Youth and public empowerment day
23 countries made national climate education pledges including net zero schools and putting climate at the heart of their national curriculums as young climate leaders joined ministers and senior figures in Glasgow.
Meanwhile, the 167th school strike took place with between 20,000-30,000 people marching through Glasgow to hear Greta Thunberg and others describe COP26 as a failure, despite the fact that the conference is only at its mid-point.
Official events across COP26 focused on harnessing the expertise of young people and putting their views directly to the negotiators and officials working to agree global action on climate change.
The UK also announced a draft Sustainability and Climate Change strategy which is intended 'to equip and empower young people with the skills they need to drive the future of climate action'.
Education Ministers from around the world also pledged to do the same with nations such as, South Korea, Albania and Sierra Leone pledging to put climate change at the heart of their curriculums.
The UK plan says teachers will be supported to deliver world-leading climate change education through a model science curriculum, which will be in place by 2023, to teach children about nature and their impact on the world around them.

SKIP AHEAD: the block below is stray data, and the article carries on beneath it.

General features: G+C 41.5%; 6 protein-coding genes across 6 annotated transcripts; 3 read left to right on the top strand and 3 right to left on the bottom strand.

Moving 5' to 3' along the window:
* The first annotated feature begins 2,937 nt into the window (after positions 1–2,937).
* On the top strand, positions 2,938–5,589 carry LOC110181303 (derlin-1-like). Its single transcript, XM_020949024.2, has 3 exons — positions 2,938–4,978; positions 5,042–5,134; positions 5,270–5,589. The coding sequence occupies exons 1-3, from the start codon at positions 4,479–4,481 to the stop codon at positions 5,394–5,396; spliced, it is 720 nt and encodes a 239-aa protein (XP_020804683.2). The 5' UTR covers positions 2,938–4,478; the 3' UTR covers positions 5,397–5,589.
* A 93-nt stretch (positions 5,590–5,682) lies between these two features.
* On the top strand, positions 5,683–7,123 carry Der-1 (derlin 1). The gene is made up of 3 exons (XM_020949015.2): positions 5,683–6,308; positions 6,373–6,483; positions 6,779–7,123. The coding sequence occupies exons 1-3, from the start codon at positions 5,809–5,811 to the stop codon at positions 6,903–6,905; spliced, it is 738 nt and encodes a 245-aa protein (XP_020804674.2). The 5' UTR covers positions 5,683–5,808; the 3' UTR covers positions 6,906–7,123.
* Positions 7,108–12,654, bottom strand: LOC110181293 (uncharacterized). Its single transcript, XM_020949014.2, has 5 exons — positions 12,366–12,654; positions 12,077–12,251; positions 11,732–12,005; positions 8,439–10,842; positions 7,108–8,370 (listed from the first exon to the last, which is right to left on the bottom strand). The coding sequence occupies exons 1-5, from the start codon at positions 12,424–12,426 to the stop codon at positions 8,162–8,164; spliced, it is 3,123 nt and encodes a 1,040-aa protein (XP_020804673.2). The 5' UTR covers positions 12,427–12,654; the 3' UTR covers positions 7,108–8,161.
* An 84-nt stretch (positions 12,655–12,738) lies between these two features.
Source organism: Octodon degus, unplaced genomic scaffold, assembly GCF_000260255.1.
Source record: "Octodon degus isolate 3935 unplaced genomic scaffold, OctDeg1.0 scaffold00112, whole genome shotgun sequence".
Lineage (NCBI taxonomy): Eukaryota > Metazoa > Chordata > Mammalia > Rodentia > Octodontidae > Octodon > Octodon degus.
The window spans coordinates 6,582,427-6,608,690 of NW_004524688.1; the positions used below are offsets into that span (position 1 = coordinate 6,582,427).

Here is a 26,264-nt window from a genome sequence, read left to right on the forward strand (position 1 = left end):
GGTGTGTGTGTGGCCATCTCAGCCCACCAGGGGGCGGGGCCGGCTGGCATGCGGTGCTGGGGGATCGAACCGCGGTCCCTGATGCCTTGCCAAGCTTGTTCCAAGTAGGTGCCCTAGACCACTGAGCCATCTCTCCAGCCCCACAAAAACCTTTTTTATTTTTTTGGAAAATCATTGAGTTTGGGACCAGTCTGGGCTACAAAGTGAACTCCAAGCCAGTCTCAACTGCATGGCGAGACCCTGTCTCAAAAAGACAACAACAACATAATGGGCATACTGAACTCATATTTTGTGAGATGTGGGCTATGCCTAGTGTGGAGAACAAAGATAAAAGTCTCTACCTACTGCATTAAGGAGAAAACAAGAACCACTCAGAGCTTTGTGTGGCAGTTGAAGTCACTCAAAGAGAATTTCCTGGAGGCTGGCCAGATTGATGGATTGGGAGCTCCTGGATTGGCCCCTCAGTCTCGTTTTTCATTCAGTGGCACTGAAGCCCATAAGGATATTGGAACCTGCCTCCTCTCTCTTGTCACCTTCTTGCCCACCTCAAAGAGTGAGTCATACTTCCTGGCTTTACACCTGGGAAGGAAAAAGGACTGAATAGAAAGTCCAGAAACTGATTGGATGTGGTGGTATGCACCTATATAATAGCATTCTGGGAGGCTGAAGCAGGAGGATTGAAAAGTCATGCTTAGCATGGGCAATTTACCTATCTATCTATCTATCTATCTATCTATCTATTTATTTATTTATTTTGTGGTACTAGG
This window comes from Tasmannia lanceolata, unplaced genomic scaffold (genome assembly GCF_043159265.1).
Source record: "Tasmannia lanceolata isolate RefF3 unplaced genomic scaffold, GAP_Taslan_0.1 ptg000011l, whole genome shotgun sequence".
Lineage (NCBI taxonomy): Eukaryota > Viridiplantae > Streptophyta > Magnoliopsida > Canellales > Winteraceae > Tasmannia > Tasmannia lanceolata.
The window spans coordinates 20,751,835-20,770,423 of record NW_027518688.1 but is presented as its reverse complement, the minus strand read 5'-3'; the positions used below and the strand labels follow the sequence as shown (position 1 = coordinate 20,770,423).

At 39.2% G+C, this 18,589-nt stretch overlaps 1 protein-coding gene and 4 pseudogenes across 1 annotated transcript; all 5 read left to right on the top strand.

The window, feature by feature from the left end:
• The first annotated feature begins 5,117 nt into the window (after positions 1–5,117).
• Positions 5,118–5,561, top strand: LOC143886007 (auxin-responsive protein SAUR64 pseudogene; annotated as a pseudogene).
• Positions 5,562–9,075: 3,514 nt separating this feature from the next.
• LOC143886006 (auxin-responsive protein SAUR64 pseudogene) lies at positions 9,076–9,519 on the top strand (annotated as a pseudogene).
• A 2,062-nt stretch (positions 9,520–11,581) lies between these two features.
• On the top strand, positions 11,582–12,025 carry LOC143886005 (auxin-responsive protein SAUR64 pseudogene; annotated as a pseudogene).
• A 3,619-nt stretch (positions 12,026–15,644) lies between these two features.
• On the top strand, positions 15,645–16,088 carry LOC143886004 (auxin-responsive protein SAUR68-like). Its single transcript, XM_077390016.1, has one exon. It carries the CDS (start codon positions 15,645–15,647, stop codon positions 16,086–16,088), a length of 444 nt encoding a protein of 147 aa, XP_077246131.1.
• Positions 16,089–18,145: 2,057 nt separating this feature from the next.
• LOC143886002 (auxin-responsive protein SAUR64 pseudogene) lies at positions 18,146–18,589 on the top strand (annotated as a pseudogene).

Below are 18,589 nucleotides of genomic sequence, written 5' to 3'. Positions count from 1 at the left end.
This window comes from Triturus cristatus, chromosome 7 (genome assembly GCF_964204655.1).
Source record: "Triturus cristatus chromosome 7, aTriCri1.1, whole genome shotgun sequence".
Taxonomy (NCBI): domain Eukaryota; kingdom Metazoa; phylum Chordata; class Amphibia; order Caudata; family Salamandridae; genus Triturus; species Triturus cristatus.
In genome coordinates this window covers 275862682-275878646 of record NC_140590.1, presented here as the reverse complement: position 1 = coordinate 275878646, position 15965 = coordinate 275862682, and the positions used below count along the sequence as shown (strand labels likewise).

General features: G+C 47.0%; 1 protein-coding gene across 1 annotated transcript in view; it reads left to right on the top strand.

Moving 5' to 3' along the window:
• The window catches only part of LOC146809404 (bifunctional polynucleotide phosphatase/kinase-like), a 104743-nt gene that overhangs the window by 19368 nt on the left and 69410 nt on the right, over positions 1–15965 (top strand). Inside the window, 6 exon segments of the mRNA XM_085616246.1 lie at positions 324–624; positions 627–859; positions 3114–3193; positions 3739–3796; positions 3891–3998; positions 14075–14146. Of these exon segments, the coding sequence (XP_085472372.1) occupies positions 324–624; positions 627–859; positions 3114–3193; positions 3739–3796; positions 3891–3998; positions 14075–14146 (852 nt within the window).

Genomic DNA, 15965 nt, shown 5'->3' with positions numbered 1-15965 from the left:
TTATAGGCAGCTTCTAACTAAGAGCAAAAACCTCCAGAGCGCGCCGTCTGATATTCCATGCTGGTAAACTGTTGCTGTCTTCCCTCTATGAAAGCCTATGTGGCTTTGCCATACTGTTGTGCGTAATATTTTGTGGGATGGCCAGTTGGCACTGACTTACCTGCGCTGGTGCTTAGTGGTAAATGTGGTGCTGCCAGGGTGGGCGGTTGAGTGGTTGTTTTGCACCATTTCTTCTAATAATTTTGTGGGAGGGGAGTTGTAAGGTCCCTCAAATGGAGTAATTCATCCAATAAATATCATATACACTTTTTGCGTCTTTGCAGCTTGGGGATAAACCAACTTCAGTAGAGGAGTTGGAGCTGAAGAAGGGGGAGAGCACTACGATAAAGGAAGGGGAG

Children and young people will also be encouraged to get involved in the natural world by increasing biodiversity in the grounds of their nursery, school or college.
A new 'Climate Leaders Award' will help children and young people develop their skills and knowledge in biodiversity and sustainability, and celebrate and recognise their work in protecting the local environment. Pupils and students will be able to progress through different levels of the award, ‘bronze’, ‘silver’ and ‘gold’, in a similar way to the Duke of Edinburgh Awards.
UK Education Secretary Nadhim Zahawi said: "Empowering teachers in every school to deliver world-leading climate change education will not only raise awareness and understanding of the problem, but also equip young people with the skills and knowledge to build a sustainable future."
Zahawi also confirmed plans to test innovative new Energy Pods that can replace gas and coal boilers and supply all a school’s heating and hot water without any carbon emissions. These are being tested first in some schools and then could be rolled out to other public sector buildings.
‘Energy Pods’ are a low to zero carbon 'plug and play' technological solution which provide heating and hot water to existing school settings via solar panels and technology to maximise their output.
From December 2021, all Further Education (FE) teachers trained via an apprenticeship will be required to integrate sustainability into their teaching, through modelling sustainable practices and promoting sustainable development principles in relation to their subject specialism.
These measures, brought together in a draft sustainability and climate change strategy, to be built on over the next 6 months in collaboration with young people, educators, sustainability experts and environmentalists before the final publication of the strategy in April 2022.
Photo credit: https://unsplash.com/@cdc
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